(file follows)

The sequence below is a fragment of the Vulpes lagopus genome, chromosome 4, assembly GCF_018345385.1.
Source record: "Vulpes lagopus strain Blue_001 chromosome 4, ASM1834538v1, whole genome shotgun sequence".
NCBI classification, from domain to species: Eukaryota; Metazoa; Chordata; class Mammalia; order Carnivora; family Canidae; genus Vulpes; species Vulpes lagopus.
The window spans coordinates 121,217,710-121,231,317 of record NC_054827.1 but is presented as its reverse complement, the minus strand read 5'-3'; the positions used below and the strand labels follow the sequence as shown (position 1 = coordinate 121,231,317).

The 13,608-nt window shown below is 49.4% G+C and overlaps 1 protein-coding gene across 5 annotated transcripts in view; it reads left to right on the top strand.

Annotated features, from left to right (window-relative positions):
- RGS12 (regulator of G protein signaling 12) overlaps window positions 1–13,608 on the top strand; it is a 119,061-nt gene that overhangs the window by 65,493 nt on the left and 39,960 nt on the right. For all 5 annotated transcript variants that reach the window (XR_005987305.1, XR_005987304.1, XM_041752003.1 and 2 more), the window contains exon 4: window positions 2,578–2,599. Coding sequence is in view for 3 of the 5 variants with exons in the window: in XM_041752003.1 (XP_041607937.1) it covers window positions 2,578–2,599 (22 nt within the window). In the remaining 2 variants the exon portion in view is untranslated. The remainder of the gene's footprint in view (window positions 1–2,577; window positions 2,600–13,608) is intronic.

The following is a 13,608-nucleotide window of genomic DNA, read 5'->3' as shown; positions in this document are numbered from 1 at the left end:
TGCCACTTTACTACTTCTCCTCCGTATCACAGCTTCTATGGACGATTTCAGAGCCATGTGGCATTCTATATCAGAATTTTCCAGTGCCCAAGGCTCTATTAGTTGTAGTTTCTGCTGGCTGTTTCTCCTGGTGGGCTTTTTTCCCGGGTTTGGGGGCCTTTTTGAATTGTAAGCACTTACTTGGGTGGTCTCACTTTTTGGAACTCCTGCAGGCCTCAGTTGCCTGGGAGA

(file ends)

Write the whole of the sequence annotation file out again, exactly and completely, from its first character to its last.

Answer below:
The sequence below is a fragment of the Vulpes lagopus genome, chromosome 4, assembly GCF_018345385.1.
Source record: "Vulpes lagopus strain Blue_001 chromosome 4, ASM1834538v1, whole genome shotgun sequence".
NCBI classification, from domain to species: Eukaryota; Metazoa; Chordata; class Mammalia; order Carnivora; family Canidae; genus Vulpes; species Vulpes lagopus.
The window spans coordinates 121,217,710-121,231,317 of record NC_054827.1 but is presented as its reverse complement, the minus strand read 5'-3'; the positions used below and the strand labels follow the sequence as shown (position 1 = coordinate 121,231,317).

The 13,608-nt window shown below is 49.4% G+C and overlaps 1 protein-coding gene across 5 annotated transcripts in view; it reads left to right on the top strand.

Annotated features, from left to right (window-relative positions):
- RGS12 (regulator of G protein signaling 12) overlaps window positions 1–13,608 on the top strand; it is a 119,061-nt gene that overhangs the window by 65,493 nt on the left and 39,960 nt on the right. For all 5 annotated transcript variants that reach the window (XR_005987305.1, XR_005987304.1, XM_041752003.1 and 2 more), the window contains exon 4: window positions 2,578–2,599. Coding sequence is in view for 3 of the 5 variants with exons in the window: in XM_041752003.1 (XP_041607937.1) it covers window positions 2,578–2,599 (22 nt within the window). In the remaining 2 variants the exon portion in view is untranslated. The remainder of the gene's footprint in view (window positions 1–2,577; window positions 2,600–13,608) is intronic.

The following is a 13,608-nucleotide window of genomic DNA, read 5'->3' as shown; positions in this document are numbered from 1 at the left end:
TGCCACTTTACTACTTCTCCTCCGTATCACAGCTTCTATGGACGATTTCAGAGCCATGTGGCATTCTATATCAGAATTTTCCAGTGCCCAAGGCTCTATTAGTTGTAGTTTCTGCTGGCTGTTTCTCCTGGTGGGCTTTTTTCCCGGGTTTGGGGGCCTTTTTGAATTGTAAGCACTTACTTGGGTGGTCTCACTTTTTGGAACTCCTGCAGGCCTCAGTTGCCTGGGAGA